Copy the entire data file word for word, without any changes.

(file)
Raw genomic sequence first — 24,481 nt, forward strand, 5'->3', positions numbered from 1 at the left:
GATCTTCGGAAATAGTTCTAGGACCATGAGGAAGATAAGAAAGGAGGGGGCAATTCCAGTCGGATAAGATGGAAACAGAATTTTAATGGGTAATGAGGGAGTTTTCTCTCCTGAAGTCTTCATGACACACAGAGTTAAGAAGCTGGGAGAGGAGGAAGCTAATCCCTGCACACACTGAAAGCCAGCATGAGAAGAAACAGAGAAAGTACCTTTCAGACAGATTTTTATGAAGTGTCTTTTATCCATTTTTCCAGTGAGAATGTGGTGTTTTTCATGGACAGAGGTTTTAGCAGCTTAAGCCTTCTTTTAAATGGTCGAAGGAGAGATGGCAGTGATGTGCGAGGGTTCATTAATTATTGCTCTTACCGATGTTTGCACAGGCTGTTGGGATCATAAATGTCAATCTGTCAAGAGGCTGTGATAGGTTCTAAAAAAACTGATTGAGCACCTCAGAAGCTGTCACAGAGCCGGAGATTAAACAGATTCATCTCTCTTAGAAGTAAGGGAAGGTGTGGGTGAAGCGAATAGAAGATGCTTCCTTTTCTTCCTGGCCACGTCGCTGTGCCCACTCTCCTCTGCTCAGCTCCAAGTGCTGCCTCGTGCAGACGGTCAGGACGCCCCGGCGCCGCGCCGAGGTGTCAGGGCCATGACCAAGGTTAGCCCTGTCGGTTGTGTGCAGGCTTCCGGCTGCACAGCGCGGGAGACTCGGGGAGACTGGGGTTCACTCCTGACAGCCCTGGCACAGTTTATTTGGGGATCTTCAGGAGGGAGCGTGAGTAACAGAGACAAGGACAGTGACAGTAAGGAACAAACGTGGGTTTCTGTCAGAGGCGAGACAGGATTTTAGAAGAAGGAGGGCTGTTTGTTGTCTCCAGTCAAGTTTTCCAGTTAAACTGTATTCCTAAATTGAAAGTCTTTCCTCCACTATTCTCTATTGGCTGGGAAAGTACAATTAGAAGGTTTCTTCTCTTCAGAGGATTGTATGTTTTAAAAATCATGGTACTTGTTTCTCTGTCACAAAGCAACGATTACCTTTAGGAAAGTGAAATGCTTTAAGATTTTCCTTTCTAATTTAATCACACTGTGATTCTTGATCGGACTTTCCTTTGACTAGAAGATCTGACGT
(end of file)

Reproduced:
Raw genomic sequence first — 24,481 nt, forward strand, 5'->3', positions numbered from 1 at the left:
GATCTTCGGAAATAGTTCTAGGACCATGAGGAAGATAAGAAAGGAGGGGGCAATTCCAGTCGGATAAGATGGAAACAGAATTTTAATGGGTAATGAGGGAGTTTTCTCTCCTGAAGTCTTCATGACACACAGAGTTAAGAAGCTGGGAGAGGAGGAAGCTAATCCCTGCACACACTGAAAGCCAGCATGAGAAGAAACAGAGAAAGTACCTTTCAGACAGATTTTTATGAAGTGTCTTTTATCCATTTTTCCAGTGAGAATGTGGTGTTTTTCATGGACAGAGGTTTTAGCAGCTTAAGCCTTCTTTTAAATGGTCGAAGGAGAGATGGCAGTGATGTGCGAGGGTTCATTAATTATTGCTCTTACCGATGTTTGCACAGGCTGTTGGGATCATAAATGTCAATCTGTCAAGAGGCTGTGATAGGTTCTAAAAAAACTGATTGAGCACCTCAGAAGCTGTCACAGAGCCGGAGATTAAACAGATTCATCTCTCTTAGAAGTAAGGGAAGGTGTGGGTGAAGCGAATAGAAGATGCTTCCTTTTCTTCCTGGCCACGTCGCTGTGCCCACTCTCCTCTGCTCAGCTCCAAGTGCTGCCTCGTGCAGACGGTCAGGACGCCCCGGCGCCGCGCCGAGGTGTCAGGGCCATGACCAAGGTTAGCCCTGTCGGTTGTGTGCAGGCTTCCGGCTGCACAGCGCGGGAGACTCGGGGAGACTGGGGTTCACTCCTGACAGCCCTGGCACAGTTTATTTGGGGATCTTCAGGAGGGAGCGTGAGTAACAGAGACAAGGACAGTGACAGTAAGGAACAAACGTGGGTTTCTGTCAGAGGCGAGACAGGATTTTAGAAGAAGGAGGGCTGTTTGTTGTCTCCAGTCAAGTTTTCCAGTTAAACTGTATTCCTAAATTGAAAGTCTTTCCTCCACTATTCTCTATTGGCTGGGAAAGTACAATTAGAAGGTTTCTTCTCTTCAGAGGATTGTATGTTTTAAAAATCATGGTACTTGTTTCTCTGTCACAAAGCAACGATTACCTTTAGGAAAGTGAAATGCTTTAAGATTTTCCTTTCTAATTTAATCACACTGTGATTCTTGATCGGACTTTCCTTTGACTAGAAGATCTGACGT